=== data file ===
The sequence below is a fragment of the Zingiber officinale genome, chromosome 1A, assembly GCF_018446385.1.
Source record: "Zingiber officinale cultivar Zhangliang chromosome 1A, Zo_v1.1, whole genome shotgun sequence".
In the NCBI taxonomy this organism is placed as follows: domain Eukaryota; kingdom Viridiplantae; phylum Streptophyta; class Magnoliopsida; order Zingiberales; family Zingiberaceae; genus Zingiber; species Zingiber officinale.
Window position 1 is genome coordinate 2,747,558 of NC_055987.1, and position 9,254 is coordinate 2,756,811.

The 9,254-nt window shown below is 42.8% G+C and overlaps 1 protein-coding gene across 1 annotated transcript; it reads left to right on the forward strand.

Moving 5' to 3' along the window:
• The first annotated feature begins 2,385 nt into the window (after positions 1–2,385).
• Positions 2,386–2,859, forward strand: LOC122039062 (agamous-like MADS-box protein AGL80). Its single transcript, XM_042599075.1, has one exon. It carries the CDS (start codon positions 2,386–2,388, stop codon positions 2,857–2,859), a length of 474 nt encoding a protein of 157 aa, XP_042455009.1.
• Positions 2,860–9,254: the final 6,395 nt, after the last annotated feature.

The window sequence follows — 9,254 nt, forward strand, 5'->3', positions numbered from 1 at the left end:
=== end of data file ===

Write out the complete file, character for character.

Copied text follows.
The sequence below is a fragment of the Zingiber officinale genome, chromosome 1A, assembly GCF_018446385.1.
Source record: "Zingiber officinale cultivar Zhangliang chromosome 1A, Zo_v1.1, whole genome shotgun sequence".
In the NCBI taxonomy this organism is placed as follows: domain Eukaryota; kingdom Viridiplantae; phylum Streptophyta; class Magnoliopsida; order Zingiberales; family Zingiberaceae; genus Zingiber; species Zingiber officinale.
Window position 1 is genome coordinate 2,747,558 of NC_055987.1, and position 9,254 is coordinate 2,756,811.

The 9,254-nt window shown below is 42.8% G+C and overlaps 1 protein-coding gene across 1 annotated transcript; it reads left to right on the forward strand.

Moving 5' to 3' along the window:
• The first annotated feature begins 2,385 nt into the window (after positions 1–2,385).
• Positions 2,386–2,859, forward strand: LOC122039062 (agamous-like MADS-box protein AGL80). Its single transcript, XM_042599075.1, has one exon. It carries the CDS (start codon positions 2,386–2,388, stop codon positions 2,857–2,859), a length of 474 nt encoding a protein of 157 aa, XP_042455009.1.
• Positions 2,860–9,254: the final 6,395 nt, after the last annotated feature.

The window sequence follows — 9,254 nt, forward strand, 5'->3', positions numbered from 1 at the left end: